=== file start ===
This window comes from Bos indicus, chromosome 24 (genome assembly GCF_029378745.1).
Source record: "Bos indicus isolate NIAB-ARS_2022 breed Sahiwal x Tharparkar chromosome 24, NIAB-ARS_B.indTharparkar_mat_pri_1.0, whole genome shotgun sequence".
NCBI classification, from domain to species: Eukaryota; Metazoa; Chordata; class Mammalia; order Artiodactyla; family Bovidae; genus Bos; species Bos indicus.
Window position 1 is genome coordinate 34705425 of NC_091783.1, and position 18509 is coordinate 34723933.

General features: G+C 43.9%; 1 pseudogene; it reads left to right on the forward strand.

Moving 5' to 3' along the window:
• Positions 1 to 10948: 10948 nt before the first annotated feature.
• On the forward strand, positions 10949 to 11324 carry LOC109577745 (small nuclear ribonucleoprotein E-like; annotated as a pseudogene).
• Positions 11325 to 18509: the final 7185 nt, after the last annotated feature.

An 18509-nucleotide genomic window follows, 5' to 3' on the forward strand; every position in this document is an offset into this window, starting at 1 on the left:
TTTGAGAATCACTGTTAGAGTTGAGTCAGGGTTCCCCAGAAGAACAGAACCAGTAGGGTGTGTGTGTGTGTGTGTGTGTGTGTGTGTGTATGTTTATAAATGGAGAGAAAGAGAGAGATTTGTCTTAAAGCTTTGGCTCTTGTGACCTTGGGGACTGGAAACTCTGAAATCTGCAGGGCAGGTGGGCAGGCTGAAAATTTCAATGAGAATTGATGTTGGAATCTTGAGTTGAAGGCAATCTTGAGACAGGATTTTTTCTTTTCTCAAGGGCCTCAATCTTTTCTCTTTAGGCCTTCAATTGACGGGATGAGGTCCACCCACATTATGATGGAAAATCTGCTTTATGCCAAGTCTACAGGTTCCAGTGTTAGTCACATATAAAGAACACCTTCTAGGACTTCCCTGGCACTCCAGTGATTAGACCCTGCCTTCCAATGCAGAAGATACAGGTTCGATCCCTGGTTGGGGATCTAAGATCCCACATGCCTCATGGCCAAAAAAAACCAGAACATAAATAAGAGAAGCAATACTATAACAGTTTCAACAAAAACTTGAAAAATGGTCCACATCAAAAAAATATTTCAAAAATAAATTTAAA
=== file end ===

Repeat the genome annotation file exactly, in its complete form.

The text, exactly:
This window comes from Bos indicus, chromosome 24 (genome assembly GCF_029378745.1).
Source record: "Bos indicus isolate NIAB-ARS_2022 breed Sahiwal x Tharparkar chromosome 24, NIAB-ARS_B.indTharparkar_mat_pri_1.0, whole genome shotgun sequence".
NCBI classification, from domain to species: Eukaryota; Metazoa; Chordata; class Mammalia; order Artiodactyla; family Bovidae; genus Bos; species Bos indicus.
Window position 1 is genome coordinate 34705425 of NC_091783.1, and position 18509 is coordinate 34723933.

General features: G+C 43.9%; 1 pseudogene; it reads left to right on the forward strand.

Moving 5' to 3' along the window:
• Positions 1 to 10948: 10948 nt before the first annotated feature.
• On the forward strand, positions 10949 to 11324 carry LOC109577745 (small nuclear ribonucleoprotein E-like; annotated as a pseudogene).
• Positions 11325 to 18509: the final 7185 nt, after the last annotated feature.

An 18509-nucleotide genomic window follows, 5' to 3' on the forward strand; every position in this document is an offset into this window, starting at 1 on the left:
TTTGAGAATCACTGTTAGAGTTGAGTCAGGGTTCCCCAGAAGAACAGAACCAGTAGGGTGTGTGTGTGTGTGTGTGTGTGTGTGTGTGTATGTTTATAAATGGAGAGAAAGAGAGAGATTTGTCTTAAAGCTTTGGCTCTTGTGACCTTGGGGACTGGAAACTCTGAAATCTGCAGGGCAGGTGGGCAGGCTGAAAATTTCAATGAGAATTGATGTTGGAATCTTGAGTTGAAGGCAATCTTGAGACAGGATTTTTTCTTTTCTCAAGGGCCTCAATCTTTTCTCTTTAGGCCTTCAATTGACGGGATGAGGTCCACCCACATTATGATGGAAAATCTGCTTTATGCCAAGTCTACAGGTTCCAGTGTTAGTCACATATAAAGAACACCTTCTAGGACTTCCCTGGCACTCCAGTGATTAGACCCTGCCTTCCAATGCAGAAGATACAGGTTCGATCCCTGGTTGGGGATCTAAGATCCCACATGCCTCATGGCCAAAAAAAACCAGAACATAAATAAGAGAAGCAATACTATAACAGTTTCAACAAAAACTTGAAAAATGGTCCACATCAAAAAAATATTTCAAAAATAAATTTAAA